By the first sign of Sunday's dawn the Moon shines high in the southeast, now with Orion to its lower right and Gemini to its lower left. How often do you examine the Moon with your telescope when the Moon is its late-night waning phases? To most of us, the waxing Moon of evening is much more familiar — when lunar mountains and crater walls cast their shadows in the opposite direction.

• Summer's not quite over yet! The September equinox this year comes at 3:50 a.m. September 23rd EDT.


Want to become a better astronomer? Learn your way around the constellations. They're the key to locating everything fainter and deeper to hunt with binoculars or a telescope.

This is an outdoor nature hobby. For an easy-to-use constellation guide covering the whole evening sky, use the big monthly map in the center of each issue of Sky & Telescope, the essential guide to astronomy.

Jumbo Pocket Sky Atlas cover
The Pocket Sky Atlas plots 30,796 stars to magnitude 7.6, and hundreds of telescopic galaxies, star clusters, and nebulae among them. Shown above is the Jumbo Edition for easier reading in the night. Sample chart.

Once you get a telescope, to put it to good use you'll need a detailed, large-scale sky atlas (set of charts). The basic standard is the Pocket Sky Atlas (in either the original or Jumbo Edition), which shows stars to magnitude 7.6.

Next up is the larger and deeper Sky Atlas 2000.0, plotting stars to magnitude 8.5; nearly three times as many. The next up, once you know your way around, are the even larger Interstellarum atlas (stars to magnitude 9.5) and Uranometria 2000.0 (stars to magnitude 9.75). And read how to use sky charts with a telescope.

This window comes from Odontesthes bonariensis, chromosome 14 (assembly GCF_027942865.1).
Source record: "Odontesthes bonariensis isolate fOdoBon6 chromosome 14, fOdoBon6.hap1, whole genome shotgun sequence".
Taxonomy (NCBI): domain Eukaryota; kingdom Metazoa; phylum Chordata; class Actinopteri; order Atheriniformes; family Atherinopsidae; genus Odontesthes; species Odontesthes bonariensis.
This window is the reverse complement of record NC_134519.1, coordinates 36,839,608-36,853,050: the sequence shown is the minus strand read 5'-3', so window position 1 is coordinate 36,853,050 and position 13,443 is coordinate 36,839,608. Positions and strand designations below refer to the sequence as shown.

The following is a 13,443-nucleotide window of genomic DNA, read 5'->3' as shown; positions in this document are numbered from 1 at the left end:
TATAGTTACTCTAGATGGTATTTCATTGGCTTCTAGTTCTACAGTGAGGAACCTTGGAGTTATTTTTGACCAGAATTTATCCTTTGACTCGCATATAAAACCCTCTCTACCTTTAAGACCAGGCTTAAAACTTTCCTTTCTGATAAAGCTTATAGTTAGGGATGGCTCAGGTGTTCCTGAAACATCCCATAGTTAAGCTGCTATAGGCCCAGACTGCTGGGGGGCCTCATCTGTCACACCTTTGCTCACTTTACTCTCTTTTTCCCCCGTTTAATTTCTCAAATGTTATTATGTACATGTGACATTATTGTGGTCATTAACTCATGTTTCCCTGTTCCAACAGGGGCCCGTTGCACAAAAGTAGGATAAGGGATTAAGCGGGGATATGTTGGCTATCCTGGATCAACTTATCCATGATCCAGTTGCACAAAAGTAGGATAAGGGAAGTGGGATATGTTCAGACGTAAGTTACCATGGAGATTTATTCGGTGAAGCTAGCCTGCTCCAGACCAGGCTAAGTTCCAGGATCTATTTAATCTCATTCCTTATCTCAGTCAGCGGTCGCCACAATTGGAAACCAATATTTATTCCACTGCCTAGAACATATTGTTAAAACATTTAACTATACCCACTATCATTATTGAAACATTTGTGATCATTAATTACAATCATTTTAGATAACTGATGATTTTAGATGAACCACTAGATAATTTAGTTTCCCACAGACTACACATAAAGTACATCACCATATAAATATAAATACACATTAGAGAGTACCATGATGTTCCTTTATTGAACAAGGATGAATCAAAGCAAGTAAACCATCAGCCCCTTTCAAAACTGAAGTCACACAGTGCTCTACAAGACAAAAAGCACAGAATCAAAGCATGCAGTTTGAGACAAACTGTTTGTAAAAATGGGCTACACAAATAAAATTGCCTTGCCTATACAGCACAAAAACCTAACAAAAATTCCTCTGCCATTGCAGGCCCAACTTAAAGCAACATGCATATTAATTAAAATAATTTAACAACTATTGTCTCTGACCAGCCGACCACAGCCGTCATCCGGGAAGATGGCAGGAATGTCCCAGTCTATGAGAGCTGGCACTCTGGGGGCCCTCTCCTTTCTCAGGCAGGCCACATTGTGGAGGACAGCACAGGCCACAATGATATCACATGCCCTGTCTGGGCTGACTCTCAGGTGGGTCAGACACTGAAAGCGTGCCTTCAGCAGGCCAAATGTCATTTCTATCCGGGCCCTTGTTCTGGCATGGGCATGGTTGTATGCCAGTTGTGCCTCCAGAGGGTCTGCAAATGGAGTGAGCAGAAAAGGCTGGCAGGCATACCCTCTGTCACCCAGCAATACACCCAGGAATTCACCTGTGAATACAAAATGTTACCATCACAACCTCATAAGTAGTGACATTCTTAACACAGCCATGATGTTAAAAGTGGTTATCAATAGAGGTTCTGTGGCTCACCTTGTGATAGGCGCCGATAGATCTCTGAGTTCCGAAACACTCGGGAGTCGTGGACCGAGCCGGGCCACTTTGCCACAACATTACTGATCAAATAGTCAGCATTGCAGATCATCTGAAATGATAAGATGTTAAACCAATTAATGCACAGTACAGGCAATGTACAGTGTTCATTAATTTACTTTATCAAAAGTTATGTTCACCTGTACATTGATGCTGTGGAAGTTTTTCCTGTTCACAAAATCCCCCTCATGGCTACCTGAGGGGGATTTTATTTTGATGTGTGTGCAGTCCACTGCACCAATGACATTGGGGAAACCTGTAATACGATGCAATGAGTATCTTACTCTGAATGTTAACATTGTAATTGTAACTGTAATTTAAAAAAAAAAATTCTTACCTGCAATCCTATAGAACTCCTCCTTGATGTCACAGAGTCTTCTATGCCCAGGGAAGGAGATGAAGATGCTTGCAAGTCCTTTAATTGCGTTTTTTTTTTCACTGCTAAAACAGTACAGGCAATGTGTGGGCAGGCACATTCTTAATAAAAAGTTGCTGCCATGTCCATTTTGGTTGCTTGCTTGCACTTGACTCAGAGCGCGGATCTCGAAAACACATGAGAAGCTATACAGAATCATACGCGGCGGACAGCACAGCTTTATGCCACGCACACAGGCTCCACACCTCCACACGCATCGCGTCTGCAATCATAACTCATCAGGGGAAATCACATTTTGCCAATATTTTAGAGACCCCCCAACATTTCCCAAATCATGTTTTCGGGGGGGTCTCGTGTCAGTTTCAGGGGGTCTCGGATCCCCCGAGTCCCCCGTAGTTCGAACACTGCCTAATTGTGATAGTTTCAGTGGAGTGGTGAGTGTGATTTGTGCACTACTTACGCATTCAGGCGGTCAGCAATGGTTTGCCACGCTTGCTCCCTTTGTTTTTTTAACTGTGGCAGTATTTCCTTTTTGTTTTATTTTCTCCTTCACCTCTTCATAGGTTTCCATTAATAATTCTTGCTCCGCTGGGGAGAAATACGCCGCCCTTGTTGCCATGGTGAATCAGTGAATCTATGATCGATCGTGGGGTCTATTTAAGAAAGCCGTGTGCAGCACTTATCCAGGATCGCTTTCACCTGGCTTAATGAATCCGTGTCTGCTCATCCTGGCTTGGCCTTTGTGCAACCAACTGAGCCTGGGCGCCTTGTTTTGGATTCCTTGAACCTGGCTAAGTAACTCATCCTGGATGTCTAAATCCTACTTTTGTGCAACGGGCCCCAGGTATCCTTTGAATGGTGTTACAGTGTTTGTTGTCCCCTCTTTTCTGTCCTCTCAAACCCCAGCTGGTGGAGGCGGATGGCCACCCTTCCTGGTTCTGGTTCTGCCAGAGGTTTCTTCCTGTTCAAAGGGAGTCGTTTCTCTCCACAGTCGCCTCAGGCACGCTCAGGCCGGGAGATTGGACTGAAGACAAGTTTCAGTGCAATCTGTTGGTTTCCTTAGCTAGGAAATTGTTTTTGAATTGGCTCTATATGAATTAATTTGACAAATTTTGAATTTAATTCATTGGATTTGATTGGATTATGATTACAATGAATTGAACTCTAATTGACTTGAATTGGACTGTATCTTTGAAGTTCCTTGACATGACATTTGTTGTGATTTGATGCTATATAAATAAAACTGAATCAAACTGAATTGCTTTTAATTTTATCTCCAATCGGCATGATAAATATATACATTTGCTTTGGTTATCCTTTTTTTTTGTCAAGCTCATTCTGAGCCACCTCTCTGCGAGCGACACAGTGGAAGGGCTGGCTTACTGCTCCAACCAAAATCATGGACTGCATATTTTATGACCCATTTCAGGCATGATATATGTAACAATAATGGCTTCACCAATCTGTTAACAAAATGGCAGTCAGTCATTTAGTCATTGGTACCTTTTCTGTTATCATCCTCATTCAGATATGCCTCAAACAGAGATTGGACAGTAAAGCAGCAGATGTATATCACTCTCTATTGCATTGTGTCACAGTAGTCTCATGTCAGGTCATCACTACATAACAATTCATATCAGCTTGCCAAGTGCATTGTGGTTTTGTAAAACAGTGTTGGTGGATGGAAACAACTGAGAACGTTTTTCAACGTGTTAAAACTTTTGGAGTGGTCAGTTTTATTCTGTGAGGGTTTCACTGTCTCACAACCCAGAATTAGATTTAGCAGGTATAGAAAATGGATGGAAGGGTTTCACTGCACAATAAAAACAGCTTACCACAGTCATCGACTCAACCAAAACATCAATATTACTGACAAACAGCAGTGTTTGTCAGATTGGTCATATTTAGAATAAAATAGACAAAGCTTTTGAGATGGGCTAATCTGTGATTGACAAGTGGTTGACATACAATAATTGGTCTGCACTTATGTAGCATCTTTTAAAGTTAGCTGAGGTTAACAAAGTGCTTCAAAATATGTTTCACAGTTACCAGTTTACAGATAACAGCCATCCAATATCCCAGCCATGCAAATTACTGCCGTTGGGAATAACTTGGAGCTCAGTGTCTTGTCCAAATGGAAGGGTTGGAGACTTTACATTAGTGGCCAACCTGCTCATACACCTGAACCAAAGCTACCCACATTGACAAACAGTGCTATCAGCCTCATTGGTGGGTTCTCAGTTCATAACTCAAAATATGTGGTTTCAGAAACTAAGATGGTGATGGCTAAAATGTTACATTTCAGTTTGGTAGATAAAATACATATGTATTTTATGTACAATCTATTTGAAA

You'll also want a good deep-sky guidebook, such as Sue French's Deep-Sky Wonders collection (which includes its own charts), Sky Atlas 2000.0 Companion by Strong and Sinnott, or the bigger Night Sky Observer's Guide by Kepple and Sanner.

Can a computerized telescope replace charts? Not for beginners, I don't think, and not on mounts and tripods that are less than top-quality mechanically (meaning heavy and expensive). And as Terence Dickinson and Alan Dyer say in their Backyard Astronomer's Guide, "A full appreciation of the universe cannot come without developing the skills to find things in the sky and understanding how the sky works. This knowledge comes only by spending time under the stars with star maps in hand."

This Week's Planet Roundup

Jupiter with Red Spot, Aug. 27, 2019
Jupiter on August 27th with the Great Red Spot near the central meridian, imaged by Damian Peach with the 1-meter Chilescope. "It's quite amazing just how different [the Red Spot's] region appears compared to back in May-June," he writes. South is up.
Mercury, Venus, and Mars are out of sight behind the glare of the Sun.

Jupiter (magnitude –2.1, between the feet of Ophiuchus) is the white dot hanging in the south-southwest as twilight fades away. Get your scope on it early before it sinks lower into even poorer seeing. Orange Antares, much fainter at magnitude +1.0, twinkles 8° to Jupiter's lower right. In a telescope, Jupiter is only 37 arcseconds wide and shrinking.

Saturn on August 23rd, imaged by Damian Peach with the 1-meter Chilescope. South is up. "Poor to fair seeing allowed a reasonable result," he writes. That's being modest. With a scope that large at a latitude where Saturn is high overhead, the North Polar Hexagon and its central dark spot show here clear as day.